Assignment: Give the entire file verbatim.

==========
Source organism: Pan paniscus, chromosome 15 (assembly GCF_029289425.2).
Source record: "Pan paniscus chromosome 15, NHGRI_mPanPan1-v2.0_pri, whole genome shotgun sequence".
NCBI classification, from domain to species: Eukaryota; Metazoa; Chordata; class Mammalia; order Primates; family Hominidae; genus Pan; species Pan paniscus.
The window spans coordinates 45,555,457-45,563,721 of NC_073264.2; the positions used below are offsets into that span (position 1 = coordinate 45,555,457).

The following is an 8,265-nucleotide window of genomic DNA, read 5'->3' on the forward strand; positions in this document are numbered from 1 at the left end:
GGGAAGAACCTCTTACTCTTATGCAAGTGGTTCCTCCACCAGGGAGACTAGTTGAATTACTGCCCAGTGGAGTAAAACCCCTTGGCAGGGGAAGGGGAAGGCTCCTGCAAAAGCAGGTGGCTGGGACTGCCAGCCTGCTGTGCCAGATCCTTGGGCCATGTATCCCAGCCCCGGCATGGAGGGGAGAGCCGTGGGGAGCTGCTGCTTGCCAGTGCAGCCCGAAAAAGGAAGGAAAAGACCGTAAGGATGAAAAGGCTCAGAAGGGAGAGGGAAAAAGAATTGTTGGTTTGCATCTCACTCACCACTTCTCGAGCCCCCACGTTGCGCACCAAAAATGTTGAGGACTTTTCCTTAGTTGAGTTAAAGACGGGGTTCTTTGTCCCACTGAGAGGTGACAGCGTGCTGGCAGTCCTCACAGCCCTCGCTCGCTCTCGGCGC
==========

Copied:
Source organism: Pan paniscus, chromosome 15 (assembly GCF_029289425.2).
Source record: "Pan paniscus chromosome 15, NHGRI_mPanPan1-v2.0_pri, whole genome shotgun sequence".
NCBI classification, from domain to species: Eukaryota; Metazoa; Chordata; class Mammalia; order Primates; family Hominidae; genus Pan; species Pan paniscus.
The window spans coordinates 45,555,457-45,563,721 of NC_073264.2; the positions used below are offsets into that span (position 1 = coordinate 45,555,457).

The following is an 8,265-nucleotide window of genomic DNA, read 5'->3' on the forward strand; positions in this document are numbered from 1 at the left end:
GGGAAGAACCTCTTACTCTTATGCAAGTGGTTCCTCCACCAGGGAGACTAGTTGAATTACTGCCCAGTGGAGTAAAACCCCTTGGCAGGGGAAGGGGAAGGCTCCTGCAAAAGCAGGTGGCTGGGACTGCCAGCCTGCTGTGCCAGATCCTTGGGCCATGTATCCCAGCCCCGGCATGGAGGGGAGAGCCGTGGGGAGCTGCTGCTTGCCAGTGCAGCCCGAAAAAGGAAGGAAAAGACCGTAAGGATGAAAAGGCTCAGAAGGGAGAGGGAAAAAGAATTGTTGGTTTGCATCTCACTCACCACTTCTCGAGCCCCCACGTTGCGCACCAAAAATGTTGAGGACTTTTCCTTAGTTGAGTTAAAGACGGGGTTCTTTGTCCCACTGAGAGGTGACAGCGTGCTGGCAGTCCTCACAGCCCTCGCTCGCTCTCGGCGC